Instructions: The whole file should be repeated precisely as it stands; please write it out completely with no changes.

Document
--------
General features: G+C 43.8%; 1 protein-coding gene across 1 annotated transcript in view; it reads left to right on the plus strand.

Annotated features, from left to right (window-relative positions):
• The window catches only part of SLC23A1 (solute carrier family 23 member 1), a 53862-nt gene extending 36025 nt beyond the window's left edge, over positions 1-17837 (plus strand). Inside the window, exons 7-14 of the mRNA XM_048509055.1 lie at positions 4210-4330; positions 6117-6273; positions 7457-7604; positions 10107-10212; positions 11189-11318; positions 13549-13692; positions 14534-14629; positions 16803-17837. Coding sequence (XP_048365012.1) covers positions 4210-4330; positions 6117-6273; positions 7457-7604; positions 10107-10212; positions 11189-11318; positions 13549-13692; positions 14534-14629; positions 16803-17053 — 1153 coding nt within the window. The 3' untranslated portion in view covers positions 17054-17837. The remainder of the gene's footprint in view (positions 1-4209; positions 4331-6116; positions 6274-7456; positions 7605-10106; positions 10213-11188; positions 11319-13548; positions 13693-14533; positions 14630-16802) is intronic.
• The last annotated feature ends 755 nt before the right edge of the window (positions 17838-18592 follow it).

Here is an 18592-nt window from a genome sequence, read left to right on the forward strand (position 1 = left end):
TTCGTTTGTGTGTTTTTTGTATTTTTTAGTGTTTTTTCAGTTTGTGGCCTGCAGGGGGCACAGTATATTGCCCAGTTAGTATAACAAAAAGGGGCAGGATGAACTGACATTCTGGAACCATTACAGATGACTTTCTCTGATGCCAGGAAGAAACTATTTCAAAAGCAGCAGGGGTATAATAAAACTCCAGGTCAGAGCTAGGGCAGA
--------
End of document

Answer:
General features: G+C 43.8%; 1 protein-coding gene across 1 annotated transcript in view; it reads left to right on the plus strand.

Annotated features, from left to right (window-relative positions):
• The window catches only part of SLC23A1 (solute carrier family 23 member 1), a 53862-nt gene extending 36025 nt beyond the window's left edge, over positions 1-17837 (plus strand). Inside the window, exons 7-14 of the mRNA XM_048509055.1 lie at positions 4210-4330; positions 6117-6273; positions 7457-7604; positions 10107-10212; positions 11189-11318; positions 13549-13692; positions 14534-14629; positions 16803-17837. Coding sequence (XP_048365012.1) covers positions 4210-4330; positions 6117-6273; positions 7457-7604; positions 10107-10212; positions 11189-11318; positions 13549-13692; positions 14534-14629; positions 16803-17053 — 1153 coding nt within the window. The 3' untranslated portion in view covers positions 17054-17837. The remainder of the gene's footprint in view (positions 1-4209; positions 4331-6116; positions 6274-7456; positions 7605-10106; positions 10213-11188; positions 11319-13548; positions 13693-14533; positions 14630-16802) is intronic.
• The last annotated feature ends 755 nt before the right edge of the window (positions 17838-18592 follow it).

Here is an 18592-nt window from a genome sequence, read left to right on the forward strand (position 1 = left end):
TTCGTTTGTGTGTTTTTTGTATTTTTTAGTGTTTTTTCAGTTTGTGGCCTGCAGGGGGCACAGTATATTGCCCAGTTAGTATAACAAAAAGGGGCAGGATGAACTGACATTCTGGAACCATTACAGATGACTTTCTCTGATGCCAGGAAGAAACTATTTCAAAAGCAGCAGGGGTATAATAAAACTCCAGGTCAGAGCTAGGGCAGA